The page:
There are many that say that first impressions are the most important, and they’re totally correct in thinking that. No one, for example, that is hoping to get hired for just about any job shows up ten minutes late reeking of whiskey wearing tattered jeans and flip flops along with the lipstick-stained collared shirt they wore to the bar the night before.
However, there are the rare occasions that we should perhaps offer the interviewee some mouthwash, send them to the bathroom for a few minutes to clean off that lipstick and refrain from tossing their resume in the trash before giving it a look. This is the essence of Try-It-Again-Tuesdays, giving so-so to terrible games a second chance at being something great.
Originally announced at E3 2006 before receiving a tidal wave of attention after its reemergence early last year, Dead Island had (has?) a lot going for it. Zombies have been a hot item in the games industry for quite a few years now and DI had plenty. Then there was the large, open tropical resort for players to romp around in and hack, shoot and blow up innumerable hoards of the undead. Completing a gaming trifecta of sorts, the game incorporated RPG elements that included questing, leveling up skill trees, looting and weapon crafting. This was the zombie game that people had been waiting for. When it launched, however, the wide eyed excitement of gamers eager to slaughter the walking dead in a sandbox game was quickly hampered.
At launch, the game played host to a litany of bugs. Game saves were disappearing, thrown weapons were sinking into the ground, quests couldn’t be completed…it was a mess. Then there was the horrible voice acting that only made the hammy script worse. The visuals were inconsistent: ranging from marginally attractive, to mediocre, to ugly. The checkpoint system (there was no save anywhere option) was not dependable. Talk about stumbling out of the gate.
There have been patches made since launch, but there is no doubt in my mind that Dead Island’s messy launch had a negative impact on many consumers’ decisions to buy the game (i.e. they didn’t buy it). Also, Techland’s promised day one patch never came, alienating further their potential clientele.
There were also some clunky design choices at work here. The inventory interface was a nightmare to navigate, requiring players to wade through generic lists. This also made bartering a pain (hell, why are people trying to survive a zombie apocalypse making people pay for resources required for survival anyhow?). Also, ignoring the fact that the checkpoint system couldn’t be trusted, why did this massive open world game have no save anywhere option ala Oblivion (Skyrim was still a few months from release)? It made quitting in the middle of a quest risky, as you might have to trek back across the island when you started the game back up…or not, it depended on the mood the game was in that day.
I could go on and on about bugs, but I will let you fill in the blanks. Despite all of these problems, though, there was a ton of fun to be had for those capable of looking past the bugs and poor design choices.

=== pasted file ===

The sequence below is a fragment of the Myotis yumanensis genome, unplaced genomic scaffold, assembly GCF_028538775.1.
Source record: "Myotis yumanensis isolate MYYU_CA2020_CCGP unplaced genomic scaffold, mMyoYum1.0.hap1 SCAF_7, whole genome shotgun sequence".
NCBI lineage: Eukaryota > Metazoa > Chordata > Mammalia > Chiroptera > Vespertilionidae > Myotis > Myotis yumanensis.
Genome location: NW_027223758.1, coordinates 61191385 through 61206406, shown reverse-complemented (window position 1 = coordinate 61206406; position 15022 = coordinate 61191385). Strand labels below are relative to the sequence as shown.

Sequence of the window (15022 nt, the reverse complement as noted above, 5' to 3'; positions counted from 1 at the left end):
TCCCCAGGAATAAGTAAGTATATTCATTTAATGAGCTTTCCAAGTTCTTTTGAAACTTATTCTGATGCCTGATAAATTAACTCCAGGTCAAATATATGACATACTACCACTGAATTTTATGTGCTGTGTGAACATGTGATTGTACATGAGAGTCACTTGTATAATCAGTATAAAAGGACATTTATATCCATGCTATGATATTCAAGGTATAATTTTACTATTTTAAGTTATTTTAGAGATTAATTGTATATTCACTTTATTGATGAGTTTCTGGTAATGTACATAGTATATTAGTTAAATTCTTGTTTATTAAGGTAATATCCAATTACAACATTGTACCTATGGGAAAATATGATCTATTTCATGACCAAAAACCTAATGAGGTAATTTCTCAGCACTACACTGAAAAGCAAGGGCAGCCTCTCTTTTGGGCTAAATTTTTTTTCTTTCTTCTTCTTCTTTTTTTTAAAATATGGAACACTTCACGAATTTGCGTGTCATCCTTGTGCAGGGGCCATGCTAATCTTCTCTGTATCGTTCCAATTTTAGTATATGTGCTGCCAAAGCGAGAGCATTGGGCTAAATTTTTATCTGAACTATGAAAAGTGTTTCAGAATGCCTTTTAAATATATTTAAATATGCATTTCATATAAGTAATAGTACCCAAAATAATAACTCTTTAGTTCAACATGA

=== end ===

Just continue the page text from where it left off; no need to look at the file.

There were four distinct characters to choose from, each with their own specialization, allowing players to play how they wanted. Each of these characters also had a relatively extensive and unique skill tree to navigate as players leveled up, making it even more enticing to check out each character at least a little bit.
The combat system, a first person melee/shooting system, was also unique. A stamina meter made it so that you couldn’t just swing away at foes endlessly, you had to assess situations before you went in and decide how you would attack enemies because once you ran out of stamina, you couldn’t attack and you were more susceptible to being knocked down, a horrifying predicament for any zombie hunter to be in.
Tension was also present in just about every part of the game. My nerves were always on end when slowly moving through dense foliage, knowing an undead denizen might be lurking behind any one of the bushes. In the nighttime city segments, claustrophobia set in when I was creeping through back alleys, fearing for my life as the cries of the undead echoed down empty streets and into homes once occupied by families. The game was definitely on the verge on being outright terrifying, but the aforementioned hammy script made me not give a damn about the characters and the occasionally poor visuals interrupted the immersion.
For people too scared to go it alone, there was a co-op mode, another highlight. Being able to play through just about any game with friends is great, especially when you can have four of them. It gave the game a (considerably) less polished and open Left 4 Dead feel and was a blast to play. Sadly, there was no option to play this mode offline.
Dead Island has all the makings of a great game. Open worlds are all the rage now, as are persistent characters with skill trees that players can navigate and mine experience for. Zombies are another show in for “popular game feature” as well and when all of these factors are coupled with a co-op mode, you have a potential winner. However, to get here, Techland has a lot of work to do. They will probably have to apologize for the first game, for starters. Then, next time around, they will have to call in the Orkin man to spray out all the bugs crawling around in the code and clean up the user interface. Provided that they can do these things, however, Dead Island 2 could be something special.
Do you think this game or game series deserves another shot? Tell us what you think in the comments section below! Even better, if you have a game that isn’t quite up to par but you think deserves a sequel, let us know that too!